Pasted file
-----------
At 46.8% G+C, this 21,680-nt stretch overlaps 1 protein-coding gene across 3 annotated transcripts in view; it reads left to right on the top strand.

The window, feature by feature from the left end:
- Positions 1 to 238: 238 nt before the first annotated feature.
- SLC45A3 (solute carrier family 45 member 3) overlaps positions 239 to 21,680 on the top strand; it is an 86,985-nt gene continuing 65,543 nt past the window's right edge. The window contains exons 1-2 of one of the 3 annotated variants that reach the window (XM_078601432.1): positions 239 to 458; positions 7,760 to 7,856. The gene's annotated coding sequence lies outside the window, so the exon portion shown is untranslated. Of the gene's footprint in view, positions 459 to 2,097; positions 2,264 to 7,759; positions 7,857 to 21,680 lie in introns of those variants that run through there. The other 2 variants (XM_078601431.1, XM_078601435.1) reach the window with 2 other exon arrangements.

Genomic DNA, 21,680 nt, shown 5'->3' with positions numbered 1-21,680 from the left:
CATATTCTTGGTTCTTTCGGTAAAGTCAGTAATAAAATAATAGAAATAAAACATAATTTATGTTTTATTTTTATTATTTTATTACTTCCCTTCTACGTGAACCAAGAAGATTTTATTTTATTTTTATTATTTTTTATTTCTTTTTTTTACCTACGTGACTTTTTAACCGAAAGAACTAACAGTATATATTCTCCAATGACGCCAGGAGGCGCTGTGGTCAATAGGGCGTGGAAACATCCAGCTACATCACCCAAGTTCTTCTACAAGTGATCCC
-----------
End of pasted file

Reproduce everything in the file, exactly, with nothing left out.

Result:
At 46.8% G+C, this 21,680-nt stretch overlaps 1 protein-coding gene across 3 annotated transcripts in view; it reads left to right on the top strand.

The window, feature by feature from the left end:
- Positions 1 to 238: 238 nt before the first annotated feature.
- SLC45A3 (solute carrier family 45 member 3) overlaps positions 239 to 21,680 on the top strand; it is an 86,985-nt gene continuing 65,543 nt past the window's right edge. The window contains exons 1-2 of one of the 3 annotated variants that reach the window (XM_078601432.1): positions 239 to 458; positions 7,760 to 7,856. The gene's annotated coding sequence lies outside the window, so the exon portion shown is untranslated. Of the gene's footprint in view, positions 459 to 2,097; positions 2,264 to 7,759; positions 7,857 to 21,680 lie in introns of those variants that run through there. The other 2 variants (XM_078601431.1, XM_078601435.1) reach the window with 2 other exon arrangements.

Genomic DNA, 21,680 nt, shown 5'->3' with positions numbered 1-21,680 from the left:
CATATTCTTGGTTCTTTCGGTAAAGTCAGTAATAAAATAATAGAAATAAAACATAATTTATGTTTTATTTTTATTATTTTATTACTTCCCTTCTACGTGAACCAAGAAGATTTTATTTTATTTTTATTATTTTTTATTTCTTTTTTTTACCTACGTGACTTTTTAACCGAAAGAACTAACAGTATATATTCTCCAATGACGCCAGGAGGCGCTGTGGTCAATAGGGCGTGGAAACATCCAGCTACATCACCCAAGTTCTTCTACAAGTGATCCC